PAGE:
I'm trying to model (purely for my own edification) the behavior of a rocket (specifically w.r.t. significant mass loss over time). I *think* I have everything correct, but I'm not totally confident with how I'm computing the vertical displacement (assuming no air resistance)(adsbygoogle = window.adsbygoogle || []).push({});

I have the following:

[tex] m(t) = m_{rocket+fuel} - \dot m t[/tex]

[tex]v_{rocket}(t) = v_{eject} \cdot ln \left ( m_{rocket+fuel} \over m(t) \right) - g t[/tex]

[tex]{\dot m} = {F_{thrust} \over v_{eject}}[/tex]

[tex]E_k(t) ={{ m(t) \cdot v(t)^{2} } \over 2}[/tex]

Hopefully so far I'm ok...I'm assuming constant thrust force and eject velocity, which I am given to understand is ok. I'm also neglecting air resistance.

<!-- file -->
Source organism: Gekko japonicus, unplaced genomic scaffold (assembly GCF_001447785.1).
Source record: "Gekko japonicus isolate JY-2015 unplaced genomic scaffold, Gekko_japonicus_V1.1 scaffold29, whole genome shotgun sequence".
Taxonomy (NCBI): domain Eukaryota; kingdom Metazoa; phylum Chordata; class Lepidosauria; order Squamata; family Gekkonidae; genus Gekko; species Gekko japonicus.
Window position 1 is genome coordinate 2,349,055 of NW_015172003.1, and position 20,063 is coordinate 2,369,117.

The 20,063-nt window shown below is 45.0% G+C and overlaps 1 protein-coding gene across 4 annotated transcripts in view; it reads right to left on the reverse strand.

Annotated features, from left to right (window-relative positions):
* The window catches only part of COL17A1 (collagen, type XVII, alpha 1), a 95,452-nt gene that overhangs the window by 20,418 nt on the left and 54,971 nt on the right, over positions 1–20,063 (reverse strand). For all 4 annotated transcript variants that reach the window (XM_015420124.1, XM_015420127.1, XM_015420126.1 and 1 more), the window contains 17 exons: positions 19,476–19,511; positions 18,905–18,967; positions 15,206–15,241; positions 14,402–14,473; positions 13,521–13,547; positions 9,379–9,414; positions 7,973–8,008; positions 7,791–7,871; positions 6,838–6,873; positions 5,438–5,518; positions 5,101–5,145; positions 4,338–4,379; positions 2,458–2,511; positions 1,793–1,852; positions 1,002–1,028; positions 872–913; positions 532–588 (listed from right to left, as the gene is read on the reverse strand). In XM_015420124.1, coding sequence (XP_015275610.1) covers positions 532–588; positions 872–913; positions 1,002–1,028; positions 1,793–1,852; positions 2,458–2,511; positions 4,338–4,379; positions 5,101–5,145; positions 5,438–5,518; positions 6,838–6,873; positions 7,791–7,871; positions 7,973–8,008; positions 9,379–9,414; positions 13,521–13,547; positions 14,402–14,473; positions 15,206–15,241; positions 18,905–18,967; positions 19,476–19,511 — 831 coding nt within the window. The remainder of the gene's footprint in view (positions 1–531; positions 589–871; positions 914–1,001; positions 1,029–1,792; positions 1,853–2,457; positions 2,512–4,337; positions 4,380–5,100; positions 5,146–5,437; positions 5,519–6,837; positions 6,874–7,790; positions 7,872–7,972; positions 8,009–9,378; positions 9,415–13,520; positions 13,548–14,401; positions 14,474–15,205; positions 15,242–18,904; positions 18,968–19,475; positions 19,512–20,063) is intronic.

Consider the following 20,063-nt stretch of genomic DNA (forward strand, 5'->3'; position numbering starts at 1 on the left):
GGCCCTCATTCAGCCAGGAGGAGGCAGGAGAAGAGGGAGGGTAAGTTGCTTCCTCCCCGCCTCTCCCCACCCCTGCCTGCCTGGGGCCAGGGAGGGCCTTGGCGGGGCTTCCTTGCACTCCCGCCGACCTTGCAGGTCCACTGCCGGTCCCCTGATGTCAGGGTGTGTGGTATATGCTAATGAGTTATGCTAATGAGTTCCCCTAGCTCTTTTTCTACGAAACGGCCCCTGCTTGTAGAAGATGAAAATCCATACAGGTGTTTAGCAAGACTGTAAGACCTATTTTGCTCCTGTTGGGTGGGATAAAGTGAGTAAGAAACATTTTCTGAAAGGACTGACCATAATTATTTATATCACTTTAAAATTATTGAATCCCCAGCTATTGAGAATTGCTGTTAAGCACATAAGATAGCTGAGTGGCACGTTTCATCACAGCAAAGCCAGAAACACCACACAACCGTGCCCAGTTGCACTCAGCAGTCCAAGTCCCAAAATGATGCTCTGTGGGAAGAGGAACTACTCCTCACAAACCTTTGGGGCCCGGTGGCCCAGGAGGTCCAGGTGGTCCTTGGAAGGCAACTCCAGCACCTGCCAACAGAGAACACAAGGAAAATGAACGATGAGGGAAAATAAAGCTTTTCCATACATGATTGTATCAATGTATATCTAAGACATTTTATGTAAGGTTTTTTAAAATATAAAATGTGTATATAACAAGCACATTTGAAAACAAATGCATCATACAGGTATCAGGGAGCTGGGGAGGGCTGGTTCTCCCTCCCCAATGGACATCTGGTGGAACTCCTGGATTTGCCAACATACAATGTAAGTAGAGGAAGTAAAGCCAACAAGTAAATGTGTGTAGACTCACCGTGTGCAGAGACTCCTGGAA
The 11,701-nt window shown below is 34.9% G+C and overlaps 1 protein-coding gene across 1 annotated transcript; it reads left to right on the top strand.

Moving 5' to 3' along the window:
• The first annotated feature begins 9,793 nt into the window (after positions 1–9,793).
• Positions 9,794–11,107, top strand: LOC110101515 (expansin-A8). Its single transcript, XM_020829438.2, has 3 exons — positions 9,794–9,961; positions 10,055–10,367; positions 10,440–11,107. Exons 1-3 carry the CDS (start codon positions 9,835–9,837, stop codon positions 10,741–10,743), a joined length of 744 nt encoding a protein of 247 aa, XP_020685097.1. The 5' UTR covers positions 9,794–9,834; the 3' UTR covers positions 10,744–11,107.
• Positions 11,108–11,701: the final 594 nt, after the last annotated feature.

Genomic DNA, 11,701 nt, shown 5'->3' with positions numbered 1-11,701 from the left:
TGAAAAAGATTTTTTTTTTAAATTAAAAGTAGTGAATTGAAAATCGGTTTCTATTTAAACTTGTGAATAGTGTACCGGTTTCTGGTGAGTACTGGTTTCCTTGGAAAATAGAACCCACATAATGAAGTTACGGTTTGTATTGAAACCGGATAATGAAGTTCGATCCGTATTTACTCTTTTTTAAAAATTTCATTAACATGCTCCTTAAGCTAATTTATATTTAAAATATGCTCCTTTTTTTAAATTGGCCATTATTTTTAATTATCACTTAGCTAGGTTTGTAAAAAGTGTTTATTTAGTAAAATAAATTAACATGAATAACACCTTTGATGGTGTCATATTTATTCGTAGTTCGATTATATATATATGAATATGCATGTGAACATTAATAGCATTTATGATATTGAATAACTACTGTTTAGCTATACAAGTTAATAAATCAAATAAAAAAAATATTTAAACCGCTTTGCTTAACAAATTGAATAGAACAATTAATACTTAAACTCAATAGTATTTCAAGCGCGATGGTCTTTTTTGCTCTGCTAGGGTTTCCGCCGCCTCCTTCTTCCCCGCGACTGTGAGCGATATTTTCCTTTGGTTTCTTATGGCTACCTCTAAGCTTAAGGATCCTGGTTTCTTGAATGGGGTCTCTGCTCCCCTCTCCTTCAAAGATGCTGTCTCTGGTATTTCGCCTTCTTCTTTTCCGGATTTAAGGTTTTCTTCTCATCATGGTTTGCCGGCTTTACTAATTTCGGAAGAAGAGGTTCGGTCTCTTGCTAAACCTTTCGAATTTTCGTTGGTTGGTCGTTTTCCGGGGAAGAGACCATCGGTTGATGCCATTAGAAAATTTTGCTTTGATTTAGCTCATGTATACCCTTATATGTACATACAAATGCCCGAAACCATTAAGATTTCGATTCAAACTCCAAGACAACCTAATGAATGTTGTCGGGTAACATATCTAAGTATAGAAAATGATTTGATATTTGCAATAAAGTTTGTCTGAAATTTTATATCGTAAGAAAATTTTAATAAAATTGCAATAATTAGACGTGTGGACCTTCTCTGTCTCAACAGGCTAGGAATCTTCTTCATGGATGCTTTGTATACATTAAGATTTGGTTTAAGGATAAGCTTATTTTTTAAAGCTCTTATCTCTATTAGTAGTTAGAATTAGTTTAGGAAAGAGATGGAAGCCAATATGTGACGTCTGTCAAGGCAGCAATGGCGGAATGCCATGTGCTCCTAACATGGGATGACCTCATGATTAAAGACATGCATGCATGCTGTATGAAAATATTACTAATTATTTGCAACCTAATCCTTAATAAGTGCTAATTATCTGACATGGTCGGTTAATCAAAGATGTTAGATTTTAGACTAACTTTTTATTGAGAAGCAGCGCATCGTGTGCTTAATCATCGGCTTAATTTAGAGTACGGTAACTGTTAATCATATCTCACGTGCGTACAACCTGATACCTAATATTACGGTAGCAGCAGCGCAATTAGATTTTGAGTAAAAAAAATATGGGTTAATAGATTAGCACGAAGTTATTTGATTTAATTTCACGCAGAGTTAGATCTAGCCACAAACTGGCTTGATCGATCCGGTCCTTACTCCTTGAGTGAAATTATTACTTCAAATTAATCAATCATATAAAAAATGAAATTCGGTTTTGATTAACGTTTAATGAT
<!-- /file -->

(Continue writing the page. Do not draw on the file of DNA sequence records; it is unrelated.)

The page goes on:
My reasoning is that since I'm starting from 0 velocity, 0 kinetic energy (I know, rotation of the earth, etc. la la la I can't hear you :tongue2:), the total kinetic energy is the work done, so I have distance:

[tex]d(t) = {E_k(t) \over F_{thrust}}[/tex]

Is there a better way? I'm working (slowly) on integrating v(t), but it's really quite hairy. And my calc (like my physics) is, well, very poor. (i.e. self taught). I have a spreadsheet where I've got some numbers generated by the above, so if it would be helpful to post those, I can do so.

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# Modeling rocket displacement

Can you offer guidance or do you also need help?

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